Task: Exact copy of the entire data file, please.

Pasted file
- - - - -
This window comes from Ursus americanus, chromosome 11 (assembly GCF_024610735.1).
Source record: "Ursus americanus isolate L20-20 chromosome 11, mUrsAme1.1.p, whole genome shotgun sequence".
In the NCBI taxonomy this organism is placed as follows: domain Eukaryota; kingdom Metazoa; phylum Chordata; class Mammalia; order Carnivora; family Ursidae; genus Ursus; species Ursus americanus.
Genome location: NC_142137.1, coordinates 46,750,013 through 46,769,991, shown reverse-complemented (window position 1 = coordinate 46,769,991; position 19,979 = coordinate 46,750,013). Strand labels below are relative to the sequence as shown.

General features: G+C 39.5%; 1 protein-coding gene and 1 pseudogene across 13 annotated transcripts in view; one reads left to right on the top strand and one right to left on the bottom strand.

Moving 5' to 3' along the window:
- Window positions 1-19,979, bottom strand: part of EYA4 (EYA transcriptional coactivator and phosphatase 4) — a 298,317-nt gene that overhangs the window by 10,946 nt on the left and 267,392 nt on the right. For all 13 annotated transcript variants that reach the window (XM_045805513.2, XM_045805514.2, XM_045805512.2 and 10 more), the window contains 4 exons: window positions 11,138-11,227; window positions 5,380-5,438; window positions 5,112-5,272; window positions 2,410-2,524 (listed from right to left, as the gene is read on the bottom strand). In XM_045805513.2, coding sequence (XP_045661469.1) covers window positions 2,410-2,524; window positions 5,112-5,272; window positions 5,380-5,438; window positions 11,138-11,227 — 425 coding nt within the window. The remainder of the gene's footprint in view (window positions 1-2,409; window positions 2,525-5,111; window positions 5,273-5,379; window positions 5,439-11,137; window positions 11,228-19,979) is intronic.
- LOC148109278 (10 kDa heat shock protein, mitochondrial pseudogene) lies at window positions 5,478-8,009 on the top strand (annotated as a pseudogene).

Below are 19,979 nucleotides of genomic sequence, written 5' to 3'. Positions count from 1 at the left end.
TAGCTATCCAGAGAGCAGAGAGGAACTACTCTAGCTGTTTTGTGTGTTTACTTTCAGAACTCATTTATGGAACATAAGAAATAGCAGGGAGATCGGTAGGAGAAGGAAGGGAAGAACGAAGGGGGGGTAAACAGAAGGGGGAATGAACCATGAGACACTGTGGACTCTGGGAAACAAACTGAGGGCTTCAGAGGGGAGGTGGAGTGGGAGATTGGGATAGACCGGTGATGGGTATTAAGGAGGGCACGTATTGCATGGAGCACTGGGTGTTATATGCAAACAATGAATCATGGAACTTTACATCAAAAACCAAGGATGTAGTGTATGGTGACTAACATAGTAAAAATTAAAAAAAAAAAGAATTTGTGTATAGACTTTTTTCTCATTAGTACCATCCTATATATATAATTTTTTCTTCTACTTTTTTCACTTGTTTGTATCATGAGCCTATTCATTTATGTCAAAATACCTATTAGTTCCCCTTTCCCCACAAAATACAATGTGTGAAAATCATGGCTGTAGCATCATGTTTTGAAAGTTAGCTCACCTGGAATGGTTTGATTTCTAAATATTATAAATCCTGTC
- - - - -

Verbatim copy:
This window comes from Ursus americanus, chromosome 11 (assembly GCF_024610735.1).
Source record: "Ursus americanus isolate L20-20 chromosome 11, mUrsAme1.1.p, whole genome shotgun sequence".
In the NCBI taxonomy this organism is placed as follows: domain Eukaryota; kingdom Metazoa; phylum Chordata; class Mammalia; order Carnivora; family Ursidae; genus Ursus; species Ursus americanus.
Genome location: NC_142137.1, coordinates 46,750,013 through 46,769,991, shown reverse-complemented (window position 1 = coordinate 46,769,991; position 19,979 = coordinate 46,750,013). Strand labels below are relative to the sequence as shown.

General features: G+C 39.5%; 1 protein-coding gene and 1 pseudogene across 13 annotated transcripts in view; one reads left to right on the top strand and one right to left on the bottom strand.

Moving 5' to 3' along the window:
- Window positions 1-19,979, bottom strand: part of EYA4 (EYA transcriptional coactivator and phosphatase 4) — a 298,317-nt gene that overhangs the window by 10,946 nt on the left and 267,392 nt on the right. For all 13 annotated transcript variants that reach the window (XM_045805513.2, XM_045805514.2, XM_045805512.2 and 10 more), the window contains 4 exons: window positions 11,138-11,227; window positions 5,380-5,438; window positions 5,112-5,272; window positions 2,410-2,524 (listed from right to left, as the gene is read on the bottom strand). In XM_045805513.2, coding sequence (XP_045661469.1) covers window positions 2,410-2,524; window positions 5,112-5,272; window positions 5,380-5,438; window positions 11,138-11,227 — 425 coding nt within the window. The remainder of the gene's footprint in view (window positions 1-2,409; window positions 2,525-5,111; window positions 5,273-5,379; window positions 5,439-11,137; window positions 11,228-19,979) is intronic.
- LOC148109278 (10 kDa heat shock protein, mitochondrial pseudogene) lies at window positions 5,478-8,009 on the top strand (annotated as a pseudogene).

Below are 19,979 nucleotides of genomic sequence, written 5' to 3'. Positions count from 1 at the left end.
TAGCTATCCAGAGAGCAGAGAGGAACTACTCTAGCTGTTTTGTGTGTTTACTTTCAGAACTCATTTATGGAACATAAGAAATAGCAGGGAGATCGGTAGGAGAAGGAAGGGAAGAACGAAGGGGGGGTAAACAGAAGGGGGAATGAACCATGAGACACTGTGGACTCTGGGAAACAAACTGAGGGCTTCAGAGGGGAGGTGGAGTGGGAGATTGGGATAGACCGGTGATGGGTATTAAGGAGGGCACGTATTGCATGGAGCACTGGGTGTTATATGCAAACAATGAATCATGGAACTTTACATCAAAAACCAAGGATGTAGTGTATGGTGACTAACATAGTAAAAATTAAAAAAAAAAAGAATTTGTGTATAGACTTTTTTCTCATTAGTACCATCCTATATATATAATTTTTTCTTCTACTTTTTTCACTTGTTTGTATCATGAGCCTATTCATTTATGTCAAAATACCTATTAGTTCCCCTTTCCCCACAAAATACAATGTGTGAAAATCATGGCTGTAGCATCATGTTTTGAAAGTTAGCTCACCTGGAATGGTTTGATTTCTAAATATTATAAATCCTGTC